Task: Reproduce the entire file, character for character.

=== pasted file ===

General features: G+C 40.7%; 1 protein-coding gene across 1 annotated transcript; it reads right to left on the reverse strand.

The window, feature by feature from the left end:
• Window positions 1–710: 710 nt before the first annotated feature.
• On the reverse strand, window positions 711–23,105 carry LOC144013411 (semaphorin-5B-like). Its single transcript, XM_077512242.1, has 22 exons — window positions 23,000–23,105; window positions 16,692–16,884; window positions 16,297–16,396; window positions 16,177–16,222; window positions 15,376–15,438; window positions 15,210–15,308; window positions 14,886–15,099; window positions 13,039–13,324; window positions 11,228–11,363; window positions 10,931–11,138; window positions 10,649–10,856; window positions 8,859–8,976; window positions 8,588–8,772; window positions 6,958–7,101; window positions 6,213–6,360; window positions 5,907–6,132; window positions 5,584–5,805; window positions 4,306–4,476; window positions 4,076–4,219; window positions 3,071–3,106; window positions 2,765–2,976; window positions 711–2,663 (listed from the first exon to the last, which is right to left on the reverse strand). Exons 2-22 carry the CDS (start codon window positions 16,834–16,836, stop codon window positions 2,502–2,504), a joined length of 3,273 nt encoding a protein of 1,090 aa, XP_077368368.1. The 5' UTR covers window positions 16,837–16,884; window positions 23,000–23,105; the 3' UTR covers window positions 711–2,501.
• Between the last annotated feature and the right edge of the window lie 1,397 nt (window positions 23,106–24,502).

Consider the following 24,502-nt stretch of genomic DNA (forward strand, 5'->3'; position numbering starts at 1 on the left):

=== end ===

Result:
General features: G+C 40.7%; 1 protein-coding gene across 1 annotated transcript; it reads right to left on the reverse strand.

The window, feature by feature from the left end:
• Window positions 1–710: 710 nt before the first annotated feature.
• On the reverse strand, window positions 711–23,105 carry LOC144013411 (semaphorin-5B-like). Its single transcript, XM_077512242.1, has 22 exons — window positions 23,000–23,105; window positions 16,692–16,884; window positions 16,297–16,396; window positions 16,177–16,222; window positions 15,376–15,438; window positions 15,210–15,308; window positions 14,886–15,099; window positions 13,039–13,324; window positions 11,228–11,363; window positions 10,931–11,138; window positions 10,649–10,856; window positions 8,859–8,976; window positions 8,588–8,772; window positions 6,958–7,101; window positions 6,213–6,360; window positions 5,907–6,132; window positions 5,584–5,805; window positions 4,306–4,476; window positions 4,076–4,219; window positions 3,071–3,106; window positions 2,765–2,976; window positions 711–2,663 (listed from the first exon to the last, which is right to left on the reverse strand). Exons 2-22 carry the CDS (start codon window positions 16,834–16,836, stop codon window positions 2,502–2,504), a joined length of 3,273 nt encoding a protein of 1,090 aa, XP_077368368.1. The 5' UTR covers window positions 16,837–16,884; window positions 23,000–23,105; the 3' UTR covers window positions 711–2,501.
• Between the last annotated feature and the right edge of the window lie 1,397 nt (window positions 23,106–24,502).

Consider the following 24,502-nt stretch of genomic DNA (forward strand, 5'->3'; position numbering starts at 1 on the left):